Losing a loved one is never easy, but it becomes even more complicated when there is no will or testament. This is when the rules of intestacy come into play. In NSW, the rules of intestacy dictate how a person’s assets will be distributed in the absence of a valid will. Here is where an intestacy lawyer can help.
At Stephen Wawn & Associates, our experienced team of intestacy lawyers can provide guidance and assistance to those dealing with the complexities of intestacy in NSW. Our aim is to ensure that your loved one’s estate is distributed in accordance with their wishes and the law.
Intestacy refers to the situation where a person dies without leaving a valid will. When this happens, the rules of intestacy dictate how their estate will be distributed. In NSW, these rules are set out in the Succession Act 2006 (NSW).
Under the rules of intestacy, the estate will be distributed to the deceased person’s next of kin in a specific order. This order of distribution is known as the intestacy rules.
The intestacy rules in NSW provide a specific order of distribution of an estate in the absence of a valid will. The order of distribution is as follows:
The order of distribution under the rules of intestacy is clear and unambiguous. However, there are certain situations where the distribution may not be straightforward. For example, if the deceased person had a blended family, this may complicate matters.
Under the intestacy rules, only the deceased person’s next of kin will inherit the estate. This means that stepchildren and foster children will not be entitled to a share of the estate unless they have been legally adopted by the deceased person.
When a person dies without a valid will, an application for the grant letters of administration on intestacy must be made to the Supreme Court of NSW. This is the legal process that appoints a person to administer the estate.
The person who applies for letters of administration is usually the deceased person’s next of kin. If there is more than one next of kin, the court will decide who is the most appropriate person to administer the estate.
Probate is the legal process of proving and registering a deceased person’s will. However, when a person dies without a will, probate is not necessary.
If the deceased person left a will but did not appoint an executor, an application for letters of administration with the will annexed must be made. This is the legal process that appoints a person to administer the estate.
Administering an intestacy in New South Wales can be a time-consuming process that can range from a few months to over a year, depending on several factors.
The intricacy of the estate is one of the factors that can impact the duration of the process. If the estate is uncomplicated, with few assets and no conflicts among the beneficiaries, the process could be relatively swift. However, if the estate is intricate, with multiple assets and beneficiaries, conflicts between beneficiaries, or other complexities, the process may take longer to finalize.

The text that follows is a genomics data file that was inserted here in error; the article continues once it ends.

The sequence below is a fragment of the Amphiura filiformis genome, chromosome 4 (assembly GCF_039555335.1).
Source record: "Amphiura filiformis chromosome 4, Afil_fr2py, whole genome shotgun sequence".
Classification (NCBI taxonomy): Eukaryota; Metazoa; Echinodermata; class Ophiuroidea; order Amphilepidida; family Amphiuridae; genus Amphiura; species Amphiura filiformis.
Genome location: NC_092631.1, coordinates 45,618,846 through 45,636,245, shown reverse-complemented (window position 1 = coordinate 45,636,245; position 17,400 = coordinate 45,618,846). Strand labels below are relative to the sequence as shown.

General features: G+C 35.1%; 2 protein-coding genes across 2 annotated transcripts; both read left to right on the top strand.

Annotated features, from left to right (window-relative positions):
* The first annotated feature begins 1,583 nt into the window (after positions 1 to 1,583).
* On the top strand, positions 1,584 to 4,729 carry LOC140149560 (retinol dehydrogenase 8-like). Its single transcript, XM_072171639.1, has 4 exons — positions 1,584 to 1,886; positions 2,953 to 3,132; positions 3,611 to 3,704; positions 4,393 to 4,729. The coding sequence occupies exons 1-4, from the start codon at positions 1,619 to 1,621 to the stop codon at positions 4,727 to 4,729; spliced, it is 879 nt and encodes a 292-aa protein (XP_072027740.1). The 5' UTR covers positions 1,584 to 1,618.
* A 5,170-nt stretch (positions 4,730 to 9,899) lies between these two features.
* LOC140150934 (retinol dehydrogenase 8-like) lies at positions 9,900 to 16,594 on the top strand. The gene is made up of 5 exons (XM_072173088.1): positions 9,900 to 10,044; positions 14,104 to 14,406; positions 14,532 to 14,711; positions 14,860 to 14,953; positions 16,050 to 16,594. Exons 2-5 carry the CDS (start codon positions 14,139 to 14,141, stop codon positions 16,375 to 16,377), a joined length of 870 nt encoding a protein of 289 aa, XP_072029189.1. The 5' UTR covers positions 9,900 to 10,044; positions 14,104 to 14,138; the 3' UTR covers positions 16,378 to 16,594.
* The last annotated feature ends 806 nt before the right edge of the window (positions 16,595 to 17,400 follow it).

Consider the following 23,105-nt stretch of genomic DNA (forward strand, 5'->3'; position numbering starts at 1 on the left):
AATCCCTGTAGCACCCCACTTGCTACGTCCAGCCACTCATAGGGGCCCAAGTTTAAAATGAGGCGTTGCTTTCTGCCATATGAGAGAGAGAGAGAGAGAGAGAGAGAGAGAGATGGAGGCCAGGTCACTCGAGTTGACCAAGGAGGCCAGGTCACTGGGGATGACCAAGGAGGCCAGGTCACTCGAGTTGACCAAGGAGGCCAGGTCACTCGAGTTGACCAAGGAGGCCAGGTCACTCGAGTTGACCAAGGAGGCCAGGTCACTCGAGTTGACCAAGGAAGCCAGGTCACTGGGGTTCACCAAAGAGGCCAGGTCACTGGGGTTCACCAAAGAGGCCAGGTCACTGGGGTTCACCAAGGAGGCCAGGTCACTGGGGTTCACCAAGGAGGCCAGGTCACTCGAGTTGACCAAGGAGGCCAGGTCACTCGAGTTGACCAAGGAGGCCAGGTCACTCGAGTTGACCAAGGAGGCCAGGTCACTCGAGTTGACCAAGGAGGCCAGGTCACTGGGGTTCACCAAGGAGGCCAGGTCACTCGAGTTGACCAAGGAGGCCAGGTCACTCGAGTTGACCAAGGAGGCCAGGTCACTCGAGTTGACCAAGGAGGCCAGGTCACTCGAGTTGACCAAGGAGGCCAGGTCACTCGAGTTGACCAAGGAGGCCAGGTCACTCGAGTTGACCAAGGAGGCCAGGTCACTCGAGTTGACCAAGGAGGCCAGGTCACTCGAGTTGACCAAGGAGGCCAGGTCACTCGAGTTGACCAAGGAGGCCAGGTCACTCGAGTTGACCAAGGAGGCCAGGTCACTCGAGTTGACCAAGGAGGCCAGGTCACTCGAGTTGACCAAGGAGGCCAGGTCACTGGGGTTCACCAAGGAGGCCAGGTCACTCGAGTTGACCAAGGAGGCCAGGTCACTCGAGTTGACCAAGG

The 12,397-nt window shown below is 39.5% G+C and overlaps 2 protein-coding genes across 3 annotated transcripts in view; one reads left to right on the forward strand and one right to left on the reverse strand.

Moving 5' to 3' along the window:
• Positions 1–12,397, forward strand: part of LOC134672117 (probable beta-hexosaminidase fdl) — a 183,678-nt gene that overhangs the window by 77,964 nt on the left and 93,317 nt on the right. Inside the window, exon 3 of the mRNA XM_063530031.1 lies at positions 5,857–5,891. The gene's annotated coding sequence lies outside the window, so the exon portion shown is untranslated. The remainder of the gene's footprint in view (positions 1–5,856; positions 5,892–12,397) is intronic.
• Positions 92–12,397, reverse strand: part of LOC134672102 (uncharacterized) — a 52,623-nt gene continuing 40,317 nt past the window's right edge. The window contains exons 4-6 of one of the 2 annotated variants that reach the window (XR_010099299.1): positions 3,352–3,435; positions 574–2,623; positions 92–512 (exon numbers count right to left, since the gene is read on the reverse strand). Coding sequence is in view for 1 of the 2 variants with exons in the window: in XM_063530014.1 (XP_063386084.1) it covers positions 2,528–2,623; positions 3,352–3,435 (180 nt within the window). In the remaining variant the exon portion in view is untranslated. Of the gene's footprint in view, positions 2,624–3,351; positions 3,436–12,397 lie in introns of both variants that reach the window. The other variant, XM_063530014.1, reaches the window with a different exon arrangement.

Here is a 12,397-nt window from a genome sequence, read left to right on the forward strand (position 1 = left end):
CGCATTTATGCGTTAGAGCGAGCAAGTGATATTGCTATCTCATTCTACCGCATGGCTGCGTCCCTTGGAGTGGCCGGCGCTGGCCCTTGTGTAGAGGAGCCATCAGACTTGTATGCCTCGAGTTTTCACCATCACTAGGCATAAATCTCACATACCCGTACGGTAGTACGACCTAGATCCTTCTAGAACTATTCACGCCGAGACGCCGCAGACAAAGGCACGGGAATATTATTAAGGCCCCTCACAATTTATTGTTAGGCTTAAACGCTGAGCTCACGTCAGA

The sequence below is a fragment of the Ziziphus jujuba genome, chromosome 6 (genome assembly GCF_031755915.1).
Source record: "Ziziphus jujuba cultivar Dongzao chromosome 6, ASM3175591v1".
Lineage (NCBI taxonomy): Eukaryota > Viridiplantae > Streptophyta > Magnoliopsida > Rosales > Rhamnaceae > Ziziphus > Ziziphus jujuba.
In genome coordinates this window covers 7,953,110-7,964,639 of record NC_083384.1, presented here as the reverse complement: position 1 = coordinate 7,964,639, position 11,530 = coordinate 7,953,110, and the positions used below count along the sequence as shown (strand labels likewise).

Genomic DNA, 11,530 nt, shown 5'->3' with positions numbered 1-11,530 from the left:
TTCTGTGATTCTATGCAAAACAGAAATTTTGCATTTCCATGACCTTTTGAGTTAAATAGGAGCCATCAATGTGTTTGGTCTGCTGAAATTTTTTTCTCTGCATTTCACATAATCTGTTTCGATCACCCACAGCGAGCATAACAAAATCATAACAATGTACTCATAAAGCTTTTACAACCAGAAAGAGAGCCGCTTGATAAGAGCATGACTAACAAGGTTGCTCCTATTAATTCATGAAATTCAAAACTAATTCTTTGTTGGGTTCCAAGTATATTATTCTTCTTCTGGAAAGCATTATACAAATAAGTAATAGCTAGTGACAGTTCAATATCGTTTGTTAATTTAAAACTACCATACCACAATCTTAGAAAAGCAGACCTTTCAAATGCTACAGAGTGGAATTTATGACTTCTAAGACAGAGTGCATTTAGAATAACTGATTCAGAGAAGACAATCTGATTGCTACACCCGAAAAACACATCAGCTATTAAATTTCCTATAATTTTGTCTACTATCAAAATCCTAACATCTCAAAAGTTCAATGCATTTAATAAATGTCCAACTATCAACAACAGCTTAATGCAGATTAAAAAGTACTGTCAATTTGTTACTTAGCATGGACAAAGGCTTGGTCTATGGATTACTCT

In addition to the complexity of the estate, the efficiency of the executor or administrator can also affect the duration of the process. The executor or administrator bears the responsibility of managing the estate, ensuring that all debts are settled, and assets are allocated to the beneficiaries. If the executor or administrator is tardy in taking action or commits errors while managing the estate, the process could be further delayed.
Lastly, external factors like court delays or legal issues can also influence the duration of an intestacy. These delays can result in the process taking longer than expected, regardless of the estate’s intricacy or the executor’s efficiency.
In some cases, it is possible to challenge the intestacy rules in NSW. However, this is a complex area of law and requires the assistance of a skilled lawyer with experience in this field to get more certainty.
There are several grounds on which intestacy rules can be challenged:
In order to challenge the intestacy rules, a formal application must be made to the Supreme Court of NSW. This application must be made within a certain timeframe, typically within 12 months of the date of death.
If you believe that you have grounds to challenge the intestacy rules in NSW, it is important to seek legal advice as soon as possible. Our expert lawyers have extensive experience in challenging intestacy and can provide you with the guidance and support you need to navigate this complex legal process.
Our intestacy lawyers at Stephen Wawn & Associates carry many years of experience in administering instestacy in NSW. We can guide you through the process and assist you with any complications that may arise.
Contact us today for a free discussion on your matter and how we can assist you.
Stephen Wawn & Associates is committed to providing our clients with expert legal advice and representation in all areas of wills and estates law, including estate planning, probate, letters of administration, and asset protection.